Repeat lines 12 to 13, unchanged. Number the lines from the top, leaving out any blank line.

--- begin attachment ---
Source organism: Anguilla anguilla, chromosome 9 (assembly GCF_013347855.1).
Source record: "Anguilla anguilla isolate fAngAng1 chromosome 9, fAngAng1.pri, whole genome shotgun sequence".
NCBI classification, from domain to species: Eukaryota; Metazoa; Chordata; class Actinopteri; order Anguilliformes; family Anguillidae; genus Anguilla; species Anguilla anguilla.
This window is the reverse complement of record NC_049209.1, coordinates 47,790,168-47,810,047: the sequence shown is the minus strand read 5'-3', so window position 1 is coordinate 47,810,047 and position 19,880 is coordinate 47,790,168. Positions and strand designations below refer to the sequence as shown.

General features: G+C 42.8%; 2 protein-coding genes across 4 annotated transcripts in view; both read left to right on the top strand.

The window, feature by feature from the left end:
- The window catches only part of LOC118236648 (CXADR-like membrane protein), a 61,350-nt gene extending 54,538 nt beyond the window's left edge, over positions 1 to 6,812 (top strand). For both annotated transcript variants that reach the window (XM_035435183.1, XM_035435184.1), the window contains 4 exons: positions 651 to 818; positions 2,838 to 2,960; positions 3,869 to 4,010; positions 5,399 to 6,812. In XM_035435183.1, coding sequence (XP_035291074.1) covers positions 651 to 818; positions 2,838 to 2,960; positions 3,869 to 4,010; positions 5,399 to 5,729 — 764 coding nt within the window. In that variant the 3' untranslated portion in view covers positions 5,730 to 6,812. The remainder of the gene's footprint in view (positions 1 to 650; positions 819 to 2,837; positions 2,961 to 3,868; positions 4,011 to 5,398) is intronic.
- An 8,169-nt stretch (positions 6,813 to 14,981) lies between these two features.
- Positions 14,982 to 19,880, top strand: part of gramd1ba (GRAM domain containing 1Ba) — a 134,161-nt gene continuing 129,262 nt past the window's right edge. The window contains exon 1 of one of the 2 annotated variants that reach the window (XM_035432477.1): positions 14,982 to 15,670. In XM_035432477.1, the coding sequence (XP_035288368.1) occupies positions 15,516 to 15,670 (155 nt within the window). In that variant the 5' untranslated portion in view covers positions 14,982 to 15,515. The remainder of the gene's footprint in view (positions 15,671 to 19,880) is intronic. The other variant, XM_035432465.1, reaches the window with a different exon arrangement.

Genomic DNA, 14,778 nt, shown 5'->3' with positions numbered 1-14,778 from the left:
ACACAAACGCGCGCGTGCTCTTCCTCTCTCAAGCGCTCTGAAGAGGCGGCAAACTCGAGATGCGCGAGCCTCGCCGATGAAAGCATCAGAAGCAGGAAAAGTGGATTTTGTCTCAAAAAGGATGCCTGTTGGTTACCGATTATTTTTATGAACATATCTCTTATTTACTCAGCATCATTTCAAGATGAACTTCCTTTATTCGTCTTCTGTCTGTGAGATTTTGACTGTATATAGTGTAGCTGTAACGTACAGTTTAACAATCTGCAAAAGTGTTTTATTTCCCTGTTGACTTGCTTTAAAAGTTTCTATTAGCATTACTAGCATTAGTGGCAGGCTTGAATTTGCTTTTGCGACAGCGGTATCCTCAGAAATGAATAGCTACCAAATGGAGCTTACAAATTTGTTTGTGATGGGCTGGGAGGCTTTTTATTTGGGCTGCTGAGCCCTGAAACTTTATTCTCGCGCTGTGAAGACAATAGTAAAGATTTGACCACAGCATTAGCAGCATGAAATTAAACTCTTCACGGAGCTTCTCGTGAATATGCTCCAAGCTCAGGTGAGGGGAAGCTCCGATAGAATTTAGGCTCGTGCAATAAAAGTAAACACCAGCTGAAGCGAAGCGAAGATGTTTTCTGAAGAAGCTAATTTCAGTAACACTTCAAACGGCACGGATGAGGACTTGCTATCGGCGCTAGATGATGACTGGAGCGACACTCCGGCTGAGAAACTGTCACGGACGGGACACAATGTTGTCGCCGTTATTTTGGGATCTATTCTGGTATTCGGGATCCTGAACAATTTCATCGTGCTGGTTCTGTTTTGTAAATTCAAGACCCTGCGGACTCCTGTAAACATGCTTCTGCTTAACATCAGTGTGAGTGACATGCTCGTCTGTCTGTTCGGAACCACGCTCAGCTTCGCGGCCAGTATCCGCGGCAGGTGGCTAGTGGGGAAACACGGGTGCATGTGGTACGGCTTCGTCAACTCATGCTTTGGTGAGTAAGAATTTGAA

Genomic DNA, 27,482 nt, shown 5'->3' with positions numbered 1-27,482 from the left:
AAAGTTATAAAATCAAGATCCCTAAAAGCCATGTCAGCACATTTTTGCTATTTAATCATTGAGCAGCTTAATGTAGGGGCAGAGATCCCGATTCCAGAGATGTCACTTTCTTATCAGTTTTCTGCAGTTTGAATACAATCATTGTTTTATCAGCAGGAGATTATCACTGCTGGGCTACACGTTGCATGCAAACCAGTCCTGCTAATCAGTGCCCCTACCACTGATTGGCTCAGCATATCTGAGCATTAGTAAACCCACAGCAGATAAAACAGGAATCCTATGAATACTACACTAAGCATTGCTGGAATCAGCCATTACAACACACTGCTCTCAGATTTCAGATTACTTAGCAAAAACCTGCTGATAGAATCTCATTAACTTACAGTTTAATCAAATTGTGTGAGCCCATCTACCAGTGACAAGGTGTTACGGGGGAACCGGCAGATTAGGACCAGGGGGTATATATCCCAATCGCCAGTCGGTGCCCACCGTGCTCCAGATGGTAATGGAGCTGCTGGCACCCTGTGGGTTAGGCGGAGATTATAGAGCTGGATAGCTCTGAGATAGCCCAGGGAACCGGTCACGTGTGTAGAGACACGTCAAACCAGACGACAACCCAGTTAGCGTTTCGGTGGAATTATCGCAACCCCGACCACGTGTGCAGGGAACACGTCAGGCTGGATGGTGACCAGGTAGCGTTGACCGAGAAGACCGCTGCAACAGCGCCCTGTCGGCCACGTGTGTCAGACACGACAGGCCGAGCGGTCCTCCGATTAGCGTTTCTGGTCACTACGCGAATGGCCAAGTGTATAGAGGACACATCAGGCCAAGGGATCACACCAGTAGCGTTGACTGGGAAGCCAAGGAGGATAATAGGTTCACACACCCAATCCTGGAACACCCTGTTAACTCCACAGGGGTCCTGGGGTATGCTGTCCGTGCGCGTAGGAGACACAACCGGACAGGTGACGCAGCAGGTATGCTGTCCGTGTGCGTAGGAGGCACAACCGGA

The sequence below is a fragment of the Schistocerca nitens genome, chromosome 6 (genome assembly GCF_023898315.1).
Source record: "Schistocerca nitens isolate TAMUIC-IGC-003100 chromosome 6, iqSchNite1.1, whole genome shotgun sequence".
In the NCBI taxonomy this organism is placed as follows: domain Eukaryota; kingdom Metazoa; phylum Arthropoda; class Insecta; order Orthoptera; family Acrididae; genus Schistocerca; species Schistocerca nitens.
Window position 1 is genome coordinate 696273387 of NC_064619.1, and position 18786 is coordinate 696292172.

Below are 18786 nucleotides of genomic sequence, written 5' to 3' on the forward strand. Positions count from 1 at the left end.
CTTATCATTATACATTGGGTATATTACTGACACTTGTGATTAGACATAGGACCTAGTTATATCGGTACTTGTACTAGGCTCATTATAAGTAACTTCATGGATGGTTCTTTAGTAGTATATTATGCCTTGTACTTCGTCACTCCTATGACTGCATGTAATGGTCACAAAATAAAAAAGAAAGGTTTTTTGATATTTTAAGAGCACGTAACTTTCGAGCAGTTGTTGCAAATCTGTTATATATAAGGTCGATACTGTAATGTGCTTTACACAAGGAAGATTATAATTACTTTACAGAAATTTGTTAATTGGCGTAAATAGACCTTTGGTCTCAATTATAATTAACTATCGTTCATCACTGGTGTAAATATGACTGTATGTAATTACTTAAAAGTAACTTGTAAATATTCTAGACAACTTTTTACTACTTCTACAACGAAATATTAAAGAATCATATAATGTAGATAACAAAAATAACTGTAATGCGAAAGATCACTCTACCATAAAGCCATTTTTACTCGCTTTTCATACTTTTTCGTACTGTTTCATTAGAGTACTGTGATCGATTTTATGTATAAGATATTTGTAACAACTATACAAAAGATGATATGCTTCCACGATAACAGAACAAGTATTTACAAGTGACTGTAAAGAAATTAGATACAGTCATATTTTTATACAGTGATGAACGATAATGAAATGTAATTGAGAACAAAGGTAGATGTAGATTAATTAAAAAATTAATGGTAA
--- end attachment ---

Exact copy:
Genomic DNA, 27,482 nt, shown 5'->3' with positions numbered 1-27,482 from the left:
AAAGTTATAAAATCAAGATCCCTAAAAGCCATGTCAGCACATTTTTGCTATTTAATCATTGAGCAGCTTAATGTAGGGGCAGAGATCCCGATTCCAGAGATGTCACTTTCTTATCAGTTTTCTGCAGTTTGAATACAATCATTGTTTTATCAGCAGGAGATTATCACTGCTGGGCTACACGTTGCATGCAAACCAGTCCTGCTAATCAGTGCCCCTACCACTGATTGGCTCAGCATATCTGAGCATTAGTAAACCCACAGCAGATAAAACAGGAATCCTATGAATACTACACTAAGCATTGCTGGAATCAGCCATTACAACACACTGCTCTCAGATTTCAGATTACTTAGCAAAAACCTGCTGATAGAATCTCATTAACTTACAGTTTAATCAAATTGTGTGAGCCCATCTACCAGTGACAAGGTGTTACGGGGGAACCGGCAGATTAGGACCAGGGGGTATATATCCCAATCGCCAGTCGGTGCCCACCGTGCTCCAGATGGTAATGGAGCTGCTGGCACCCTGTGGGTTAGGCGGAGATTATAGAGCTGGATAGCTCTGAGATAGCCCAGGGAACCGGTCACGTGTGTAGAGACACGTCAAACCAGACGACAACCCAGTTAGCGTTTCGGTGGAATTATCGCAACCCCGACCACGTGTGCAGGGAACACGTCAGGCTGGATGGTGACCAGGTAGCGTTGACCGAGAAGACCGCTGCAACAGCGCCCTGTCGGCCACGTGTGTCAGACACGACAGGCCGAGCGGTCCTCCGATTAGCGTTTCTGGTCACTACGCGAATGGCCAAGTGTATAGAGGACACATCAGGCCAAGGGATCACACCAGTAGCGTTGACTGGGAAGCCAAGGAGGATAATAGGTTCACACACCCAATCCTGGAACACCCTGTTAACTCCACAGGGGTCCTGGGGTATGCTGTCCGTGCGCGTAGGAGACACAACCGGACAGGTGACGCAGCAGGTATGCTGTCCGTGTGCGTAGGAGGCACAACCGGA